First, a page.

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From No Linux Experience to Certified Kubernetes Administrator


Linux Academy student, Hamza Yahaya, started his journey a few years ago with absolutely no Linux knowledge. Today he is a Certified Kubernetes Administrator and has been able to join the platform engineering team at his workplace since getting the certification. Find out more about Hamza’s career below! 

Hey, Hamza! Thank you so much for taking the time to share your story with us. We are honored to have you as part of the Linux Academy family and are so happy that we were able to help you pass the Certified Kubernetes Administrator (CKA) exam.

Tell us a little bit about your background! How did you get into Linux?

Hi there, hope everyone over at LA is doing well. I first got into Linux when I took an online course that required me to deploy a web server for the website. This was almost 3-4 years ago. Back then, I did not know how to create a Linux directory on the command line. At the time, I just Googled “how to deploy an Apache web server on Ubuntu” and followed the fastest and easiest one I could find. 

What has your career been like?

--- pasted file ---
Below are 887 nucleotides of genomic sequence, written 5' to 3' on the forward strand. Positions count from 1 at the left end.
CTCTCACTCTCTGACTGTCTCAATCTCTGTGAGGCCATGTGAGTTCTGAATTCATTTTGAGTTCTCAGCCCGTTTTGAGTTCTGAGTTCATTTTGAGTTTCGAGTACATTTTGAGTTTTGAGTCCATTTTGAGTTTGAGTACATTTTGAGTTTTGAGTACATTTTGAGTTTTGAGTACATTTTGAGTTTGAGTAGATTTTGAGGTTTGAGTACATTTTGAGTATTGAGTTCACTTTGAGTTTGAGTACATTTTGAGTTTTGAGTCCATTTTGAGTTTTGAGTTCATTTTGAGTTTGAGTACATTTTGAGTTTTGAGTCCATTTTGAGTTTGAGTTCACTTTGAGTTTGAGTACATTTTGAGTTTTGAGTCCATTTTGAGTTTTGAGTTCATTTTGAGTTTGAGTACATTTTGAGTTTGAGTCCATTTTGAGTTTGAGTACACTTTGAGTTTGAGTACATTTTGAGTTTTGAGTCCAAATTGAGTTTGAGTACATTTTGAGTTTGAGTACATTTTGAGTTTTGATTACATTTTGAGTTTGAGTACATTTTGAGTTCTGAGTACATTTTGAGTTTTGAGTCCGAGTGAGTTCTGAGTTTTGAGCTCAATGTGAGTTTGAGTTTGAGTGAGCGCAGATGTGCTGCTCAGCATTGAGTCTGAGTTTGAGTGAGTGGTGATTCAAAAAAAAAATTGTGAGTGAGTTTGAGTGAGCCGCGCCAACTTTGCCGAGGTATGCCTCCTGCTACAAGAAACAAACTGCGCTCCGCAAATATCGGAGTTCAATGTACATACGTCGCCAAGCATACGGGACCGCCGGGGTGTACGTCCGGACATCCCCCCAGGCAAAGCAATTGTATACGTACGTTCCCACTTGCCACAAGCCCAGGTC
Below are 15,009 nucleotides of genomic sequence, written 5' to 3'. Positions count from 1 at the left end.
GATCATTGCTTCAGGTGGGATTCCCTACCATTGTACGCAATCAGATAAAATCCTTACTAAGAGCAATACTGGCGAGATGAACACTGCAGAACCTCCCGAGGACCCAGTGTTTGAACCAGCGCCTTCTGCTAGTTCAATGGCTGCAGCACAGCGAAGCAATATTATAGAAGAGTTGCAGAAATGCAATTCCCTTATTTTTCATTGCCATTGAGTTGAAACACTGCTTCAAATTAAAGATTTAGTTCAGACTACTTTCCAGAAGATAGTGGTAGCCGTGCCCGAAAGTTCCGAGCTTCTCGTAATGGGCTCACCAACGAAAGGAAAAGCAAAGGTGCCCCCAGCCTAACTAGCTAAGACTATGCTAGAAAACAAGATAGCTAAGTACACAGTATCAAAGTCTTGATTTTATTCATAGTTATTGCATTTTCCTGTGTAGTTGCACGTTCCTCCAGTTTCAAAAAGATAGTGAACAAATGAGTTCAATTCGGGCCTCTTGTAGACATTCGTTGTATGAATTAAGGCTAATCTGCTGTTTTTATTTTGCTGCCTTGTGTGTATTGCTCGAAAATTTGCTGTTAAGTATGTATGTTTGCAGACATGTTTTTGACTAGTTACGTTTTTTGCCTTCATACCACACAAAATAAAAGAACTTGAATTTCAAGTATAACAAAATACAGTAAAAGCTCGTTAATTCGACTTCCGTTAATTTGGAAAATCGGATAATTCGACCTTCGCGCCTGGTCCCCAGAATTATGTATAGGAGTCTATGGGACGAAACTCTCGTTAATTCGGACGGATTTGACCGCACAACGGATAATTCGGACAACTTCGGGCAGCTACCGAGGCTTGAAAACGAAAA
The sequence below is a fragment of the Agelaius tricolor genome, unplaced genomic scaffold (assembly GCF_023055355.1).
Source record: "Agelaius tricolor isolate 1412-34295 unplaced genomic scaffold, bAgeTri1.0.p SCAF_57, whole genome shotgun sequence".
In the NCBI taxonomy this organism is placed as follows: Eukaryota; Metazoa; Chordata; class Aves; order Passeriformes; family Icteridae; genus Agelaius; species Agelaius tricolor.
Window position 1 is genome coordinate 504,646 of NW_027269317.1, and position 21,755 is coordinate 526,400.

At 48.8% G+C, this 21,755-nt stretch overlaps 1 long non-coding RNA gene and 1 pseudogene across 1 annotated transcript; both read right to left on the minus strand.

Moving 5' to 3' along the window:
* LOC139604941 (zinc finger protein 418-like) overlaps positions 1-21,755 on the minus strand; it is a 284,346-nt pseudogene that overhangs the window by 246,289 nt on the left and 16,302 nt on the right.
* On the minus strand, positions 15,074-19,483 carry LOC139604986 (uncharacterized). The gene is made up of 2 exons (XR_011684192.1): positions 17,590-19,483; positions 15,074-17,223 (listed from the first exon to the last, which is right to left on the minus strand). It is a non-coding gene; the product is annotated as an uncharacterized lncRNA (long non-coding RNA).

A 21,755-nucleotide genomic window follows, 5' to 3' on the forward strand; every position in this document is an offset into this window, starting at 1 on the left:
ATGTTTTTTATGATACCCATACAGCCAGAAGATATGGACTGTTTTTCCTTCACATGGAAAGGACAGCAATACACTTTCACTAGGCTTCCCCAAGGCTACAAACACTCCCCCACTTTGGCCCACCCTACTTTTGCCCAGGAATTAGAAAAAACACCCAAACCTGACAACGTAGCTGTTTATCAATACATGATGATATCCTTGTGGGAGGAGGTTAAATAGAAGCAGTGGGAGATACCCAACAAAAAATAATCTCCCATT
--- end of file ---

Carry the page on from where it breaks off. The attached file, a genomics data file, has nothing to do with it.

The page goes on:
It has been quite a journey. I started as a Technical Support Engineer. I enjoyed it for a year but realized it’s not what I want to be doing in the long run. When I tried moving into other roles and interviewed for other positions such as Infrastructure/Operations Engineer, I heard one thing almost all the time – that I did not have the skills required. I then decided to search for courses online and start from the very beginning. I learned how to code in Python from Udacity, which lead me to search for how to deploy websites on Linux servers, and that is how I found Linux Academy. It was just what I needed, because after learning the manual ways of deploying websites, I also learned Puppet from Linux Academy which helped me automate a lot of things. I made personal projects using what I learned, and included these projects on my resume, a year later I got a job as a Solutions Engineer.

Very cool! What made you choose Linux Academy over other platforms?

Honestly, the quality of the content that is on Linux Academy made me choose it over other platforms. There are certain certification courses that I’ve taken, but I did not take the certification exams. However, when asked about topics related to what I’ve learned from these courses in interviews, I was able to answer them clearly and in detail. An example would be the AWS Certified Solutions Architect Associate Prep Course. I remember explaining how auto-scaling is set up in detail before I got my most recent position.

So the content on Linux Academy is not just about passing an exam, but it really gives you what you need to perform on the job.We are so glad LA has helped you apply these skills and congratulations on becoming a Certified Kubernetes Administrator! When you joined the LA family, was your plan to start with the CKA, or did you have a different plan initially?

I joined the LA in 2015 I think, back then I was trying to learn more Linux admin skills and automation tools such as Puppet. Taking the CKA certification exam made sense because I wanted to advance my career and I saw the opportunity.